When we awoke that morning we were already definitely leaning towards walking away for good. Our conversation with Lystra really just confirmed what we had already concluded on our own. In the weeks since those dreadful two days, when we have replayed the situation in our minds and hearts, we have thanked the Lord for bringing her to us. She loves Ernest. She knows him. She wants what’s best for him. But even she was convinced that leaving him at Kondanoni was the right thing to do. When we’ve wondered whether we were crazy; when we’ve wondered if we were just seeing things; when we wonder if we overreacted… we think back to our conversation to Lystra. She knew the truth, and at great personal risk, she shared the truth with us. I still tear up when I think about the love she expressed to us – complete strangers – knowing what a tremendous impact she might have on our lives, yet also knowing that crossing Annie could have a devastating impact on her life.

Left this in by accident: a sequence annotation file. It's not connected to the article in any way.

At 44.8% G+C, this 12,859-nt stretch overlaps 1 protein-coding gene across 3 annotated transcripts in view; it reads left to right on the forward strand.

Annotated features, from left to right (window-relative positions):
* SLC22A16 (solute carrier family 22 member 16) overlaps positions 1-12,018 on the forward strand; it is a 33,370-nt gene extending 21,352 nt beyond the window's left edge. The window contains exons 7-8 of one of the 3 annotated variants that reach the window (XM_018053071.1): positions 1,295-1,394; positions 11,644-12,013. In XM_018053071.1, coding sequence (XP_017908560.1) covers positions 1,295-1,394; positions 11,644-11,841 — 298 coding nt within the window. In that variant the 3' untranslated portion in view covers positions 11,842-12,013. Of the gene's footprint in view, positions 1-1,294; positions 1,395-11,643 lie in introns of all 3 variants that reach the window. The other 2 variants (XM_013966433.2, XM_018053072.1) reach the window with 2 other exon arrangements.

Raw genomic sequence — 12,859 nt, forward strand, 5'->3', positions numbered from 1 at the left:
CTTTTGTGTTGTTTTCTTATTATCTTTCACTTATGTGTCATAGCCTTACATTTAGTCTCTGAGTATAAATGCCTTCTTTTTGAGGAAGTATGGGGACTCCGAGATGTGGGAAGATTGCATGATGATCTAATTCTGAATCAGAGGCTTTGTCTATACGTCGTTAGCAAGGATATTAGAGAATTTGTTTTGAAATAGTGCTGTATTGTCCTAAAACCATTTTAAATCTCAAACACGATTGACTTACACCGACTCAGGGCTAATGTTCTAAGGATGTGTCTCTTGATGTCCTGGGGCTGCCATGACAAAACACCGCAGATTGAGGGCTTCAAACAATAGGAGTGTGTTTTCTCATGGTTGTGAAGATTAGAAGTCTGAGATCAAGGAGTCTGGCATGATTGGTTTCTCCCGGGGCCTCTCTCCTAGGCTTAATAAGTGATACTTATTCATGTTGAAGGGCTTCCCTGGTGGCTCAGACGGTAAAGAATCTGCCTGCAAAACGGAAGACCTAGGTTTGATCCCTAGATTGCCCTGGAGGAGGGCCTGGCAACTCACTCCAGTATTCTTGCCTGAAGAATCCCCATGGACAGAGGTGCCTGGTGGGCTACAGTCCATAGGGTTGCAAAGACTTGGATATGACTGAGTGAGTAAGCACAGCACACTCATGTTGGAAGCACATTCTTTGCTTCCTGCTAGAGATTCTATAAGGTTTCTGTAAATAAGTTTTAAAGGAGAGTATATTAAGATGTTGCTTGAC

We still don't know the effect of that conversation on Lystra's life or position, but we would soon have the opportunity to find out for ourselves how challenging dealing with Annie could be.

(Never mind the tears, lack of make-up, dirty clothes and unshaved faces... just praise the Lord for our angel in the middle!)

Monday, February 14, 2011

Tummy sandwich

Reagan loves her play kitchen and often goes around the house taking breakfast, lunch and dinner orders. Today I responded that instead of a meal I would love to just eat her up - she's just that cute! Such a request usually gives me the opportunity to tickle her tiny little tummy, but she took me more literally this time. Upstairs she ran to find her wood toast, with which she presented to me this delicious (and adorable!) sandwich:

Wednesday, February 09, 2011

At least he's consistent.

Danny's old shirts, meet Danny's new shirts. (In case you can't tell, the old t-shirt is on top, the old polo to the left.) The boy likes what he likes, which I guess is good news for me since he can't trade me in!